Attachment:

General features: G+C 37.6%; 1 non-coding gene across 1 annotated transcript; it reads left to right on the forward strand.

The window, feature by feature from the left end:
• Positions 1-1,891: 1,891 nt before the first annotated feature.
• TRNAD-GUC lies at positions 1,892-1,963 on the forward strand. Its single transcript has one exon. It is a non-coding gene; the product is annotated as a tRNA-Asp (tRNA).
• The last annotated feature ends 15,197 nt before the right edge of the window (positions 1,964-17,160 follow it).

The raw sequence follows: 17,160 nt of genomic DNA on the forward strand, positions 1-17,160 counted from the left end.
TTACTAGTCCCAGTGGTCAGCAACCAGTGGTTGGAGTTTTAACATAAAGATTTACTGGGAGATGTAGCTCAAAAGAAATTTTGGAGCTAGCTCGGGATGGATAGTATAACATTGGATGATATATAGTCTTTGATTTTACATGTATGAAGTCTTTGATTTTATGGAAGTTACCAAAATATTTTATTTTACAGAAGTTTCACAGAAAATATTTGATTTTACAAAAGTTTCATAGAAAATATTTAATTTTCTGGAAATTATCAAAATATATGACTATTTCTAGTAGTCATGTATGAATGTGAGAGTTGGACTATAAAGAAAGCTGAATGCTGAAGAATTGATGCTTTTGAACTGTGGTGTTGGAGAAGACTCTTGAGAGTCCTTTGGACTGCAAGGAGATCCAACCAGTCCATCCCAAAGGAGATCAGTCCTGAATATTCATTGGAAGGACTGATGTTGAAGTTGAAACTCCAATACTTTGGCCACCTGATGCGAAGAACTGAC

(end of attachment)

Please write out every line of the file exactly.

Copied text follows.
General features: G+C 37.6%; 1 non-coding gene across 1 annotated transcript; it reads left to right on the forward strand.

The window, feature by feature from the left end:
• Positions 1-1,891: 1,891 nt before the first annotated feature.
• TRNAD-GUC lies at positions 1,892-1,963 on the forward strand. Its single transcript has one exon. It is a non-coding gene; the product is annotated as a tRNA-Asp (tRNA).
• The last annotated feature ends 15,197 nt before the right edge of the window (positions 1,964-17,160 follow it).

The raw sequence follows: 17,160 nt of genomic DNA on the forward strand, positions 1-17,160 counted from the left end.
TTACTAGTCCCAGTGGTCAGCAACCAGTGGTTGGAGTTTTAACATAAAGATTTACTGGGAGATGTAGCTCAAAAGAAATTTTGGAGCTAGCTCGGGATGGATAGTATAACATTGGATGATATATAGTCTTTGATTTTACATGTATGAAGTCTTTGATTTTATGGAAGTTACCAAAATATTTTATTTTACAGAAGTTTCACAGAAAATATTTGATTTTACAAAAGTTTCATAGAAAATATTTAATTTTCTGGAAATTATCAAAATATATGACTATTTCTAGTAGTCATGTATGAATGTGAGAGTTGGACTATAAAGAAAGCTGAATGCTGAAGAATTGATGCTTTTGAACTGTGGTGTTGGAGAAGACTCTTGAGAGTCCTTTGGACTGCAAGGAGATCCAACCAGTCCATCCCAAAGGAGATCAGTCCTGAATATTCATTGGAAGGACTGATGTTGAAGTTGAAACTCCAATACTTTGGCCACCTGATGCGAAGAACTGAC